Ellen G. White Writings

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Counsels for the Church, Page 294

exercise of living faith today we are to conquer the enemy. We must today seek God and be determined that we will not rest satisfied without His presence. We should watch and work and pray as though this were the last day that would be granted us. How intensely earnest, then, would be our life. How closely would we follow Jesus in all our words and deeds!

God's Interest in Little Things

There are few who rightly appreciate or improve the precious privilege of prayer. We should go to Jesus and tell Him all our needs. We may bring Him our little cares and perplexities as well as our greater troubles. Whatever arises to disturb or distress us, we should take it to the Lord in prayer. When we feel that we need the presence of Christ at every step, Satan will have little opportunity to intrude his temptations. It is his studied effort to keep us away from our best and most sympathizing friend. We should make no one our confidant but Jesus. We can safely commune with Him of all that is in our hearts. Brethren and sisters, when you assemble for social worship, believe that Jesus meets with you; believe that He is willing to bless you. Turn the eye away from self; look unto Jesus, talk of His matchless love. By beholding Him you will become changed into His likeness. When you pray, be brief, come right to the point. Do not preach the Lord a sermon in your long prayers. Ask for the bread of life as a hungry child asks bread of his earthly father. God will bestow upon us every needed blessing if we ask Him in simplicity and faith.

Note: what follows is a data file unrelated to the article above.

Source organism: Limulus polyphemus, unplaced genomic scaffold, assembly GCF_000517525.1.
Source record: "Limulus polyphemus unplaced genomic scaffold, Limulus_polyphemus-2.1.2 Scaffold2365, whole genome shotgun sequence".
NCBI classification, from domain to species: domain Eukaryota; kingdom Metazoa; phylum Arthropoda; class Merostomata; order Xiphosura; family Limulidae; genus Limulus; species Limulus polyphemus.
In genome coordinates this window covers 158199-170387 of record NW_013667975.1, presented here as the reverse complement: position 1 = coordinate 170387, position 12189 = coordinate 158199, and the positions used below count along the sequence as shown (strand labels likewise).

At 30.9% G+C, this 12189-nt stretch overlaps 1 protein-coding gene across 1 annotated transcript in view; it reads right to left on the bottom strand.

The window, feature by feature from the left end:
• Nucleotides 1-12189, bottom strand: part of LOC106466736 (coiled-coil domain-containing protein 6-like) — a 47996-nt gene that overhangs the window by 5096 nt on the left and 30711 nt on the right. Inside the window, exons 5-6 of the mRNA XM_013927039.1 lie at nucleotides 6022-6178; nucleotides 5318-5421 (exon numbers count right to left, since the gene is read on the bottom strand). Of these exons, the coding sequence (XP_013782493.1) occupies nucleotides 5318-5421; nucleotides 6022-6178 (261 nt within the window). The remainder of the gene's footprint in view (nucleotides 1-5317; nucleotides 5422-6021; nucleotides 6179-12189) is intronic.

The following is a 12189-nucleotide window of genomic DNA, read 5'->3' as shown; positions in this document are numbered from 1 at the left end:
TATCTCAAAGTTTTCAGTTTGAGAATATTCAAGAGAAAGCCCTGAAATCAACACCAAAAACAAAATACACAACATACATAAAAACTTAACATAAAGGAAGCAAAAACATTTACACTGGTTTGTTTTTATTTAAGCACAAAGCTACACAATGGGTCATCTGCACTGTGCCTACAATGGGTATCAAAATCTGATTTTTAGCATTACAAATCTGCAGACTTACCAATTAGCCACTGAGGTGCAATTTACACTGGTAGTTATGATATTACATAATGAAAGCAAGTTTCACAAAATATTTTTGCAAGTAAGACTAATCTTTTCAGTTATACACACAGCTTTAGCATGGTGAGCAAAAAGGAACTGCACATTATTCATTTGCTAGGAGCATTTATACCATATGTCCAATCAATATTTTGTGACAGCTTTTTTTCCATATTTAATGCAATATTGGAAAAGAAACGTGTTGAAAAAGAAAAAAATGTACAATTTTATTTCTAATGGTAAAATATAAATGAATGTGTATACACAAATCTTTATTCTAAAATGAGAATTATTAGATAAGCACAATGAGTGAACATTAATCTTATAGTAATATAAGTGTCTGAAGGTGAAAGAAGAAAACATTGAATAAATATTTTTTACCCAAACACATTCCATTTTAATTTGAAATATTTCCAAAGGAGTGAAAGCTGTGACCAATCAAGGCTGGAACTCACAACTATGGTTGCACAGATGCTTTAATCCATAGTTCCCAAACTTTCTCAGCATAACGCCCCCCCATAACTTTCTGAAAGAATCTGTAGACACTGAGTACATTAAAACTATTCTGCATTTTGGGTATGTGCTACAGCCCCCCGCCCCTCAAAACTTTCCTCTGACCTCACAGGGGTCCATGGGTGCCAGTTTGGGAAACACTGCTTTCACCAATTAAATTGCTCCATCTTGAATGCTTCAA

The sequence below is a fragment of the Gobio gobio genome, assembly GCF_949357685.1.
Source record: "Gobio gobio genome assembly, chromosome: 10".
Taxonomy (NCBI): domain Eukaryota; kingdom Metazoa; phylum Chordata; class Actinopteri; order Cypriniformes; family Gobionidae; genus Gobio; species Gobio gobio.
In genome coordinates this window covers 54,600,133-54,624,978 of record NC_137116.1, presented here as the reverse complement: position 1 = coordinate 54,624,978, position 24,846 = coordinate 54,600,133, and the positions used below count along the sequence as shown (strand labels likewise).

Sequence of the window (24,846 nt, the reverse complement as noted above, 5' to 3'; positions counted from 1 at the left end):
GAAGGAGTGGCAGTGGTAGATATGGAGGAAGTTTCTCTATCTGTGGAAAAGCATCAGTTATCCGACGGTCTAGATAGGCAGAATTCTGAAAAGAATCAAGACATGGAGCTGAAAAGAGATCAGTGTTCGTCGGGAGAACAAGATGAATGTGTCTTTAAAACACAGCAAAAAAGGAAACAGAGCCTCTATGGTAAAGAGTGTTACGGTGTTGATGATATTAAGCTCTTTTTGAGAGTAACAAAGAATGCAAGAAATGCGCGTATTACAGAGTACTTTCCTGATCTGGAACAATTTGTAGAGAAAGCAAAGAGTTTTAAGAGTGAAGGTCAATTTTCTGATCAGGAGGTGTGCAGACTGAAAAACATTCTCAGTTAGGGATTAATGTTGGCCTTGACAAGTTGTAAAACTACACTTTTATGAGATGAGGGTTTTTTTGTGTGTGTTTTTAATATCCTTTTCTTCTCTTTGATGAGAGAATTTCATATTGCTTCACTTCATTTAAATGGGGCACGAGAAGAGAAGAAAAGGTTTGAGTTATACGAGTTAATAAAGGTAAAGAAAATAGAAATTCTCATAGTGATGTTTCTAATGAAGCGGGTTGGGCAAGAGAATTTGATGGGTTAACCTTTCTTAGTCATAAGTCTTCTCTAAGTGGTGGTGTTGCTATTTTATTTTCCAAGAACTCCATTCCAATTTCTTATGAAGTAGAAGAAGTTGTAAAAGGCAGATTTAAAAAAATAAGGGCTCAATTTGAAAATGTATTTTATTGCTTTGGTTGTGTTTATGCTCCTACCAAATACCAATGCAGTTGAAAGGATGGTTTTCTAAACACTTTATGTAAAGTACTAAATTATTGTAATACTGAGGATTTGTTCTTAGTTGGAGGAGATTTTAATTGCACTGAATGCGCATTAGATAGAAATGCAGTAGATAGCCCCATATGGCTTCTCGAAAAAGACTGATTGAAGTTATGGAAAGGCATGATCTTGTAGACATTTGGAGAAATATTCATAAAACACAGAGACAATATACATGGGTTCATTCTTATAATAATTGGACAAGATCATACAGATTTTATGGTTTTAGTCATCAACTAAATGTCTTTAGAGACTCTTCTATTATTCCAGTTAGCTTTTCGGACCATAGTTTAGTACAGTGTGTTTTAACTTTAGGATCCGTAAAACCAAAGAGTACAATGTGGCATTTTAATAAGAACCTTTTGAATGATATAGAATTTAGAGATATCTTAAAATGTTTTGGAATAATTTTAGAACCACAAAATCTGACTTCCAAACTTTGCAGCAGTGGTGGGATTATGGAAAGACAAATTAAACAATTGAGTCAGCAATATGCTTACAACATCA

Prayer is the most holy exercise of the soul. It should be sincere, humble, earnest—the desires of a renewed heart breathed in the presence of a holy God. When the suppliant feels that he is in the divine presence, self will be forgotten. He will have no desire to display human talent; he will not seek to please the ear of men, but to obtain the blessing which the soul craves.542Testimonies for the Church 5:200, 201

Both in public and in private worship, it is our privilege to bow on our knees before the Lord when we offer our petitions to Him. Jesus, our example, “kneeled down, and prayed.” Luke 22:41. Of His disciples it is recorded that they, too, “kneeled down, and prayed.” Acts 9:40; 20:36; 21:5. Paul declared, “I bow my knees unto the Father of our Lord Jesus Christ.” Ephesians 3:14. In confessing before God the sins of Israel, Ezra knelt. Ezra 9:5. Daniel “kneeled upon his knees three times a day, and prayed, and gave thanks before his God.” Daniel 6:10.543Gospel Workers, 178

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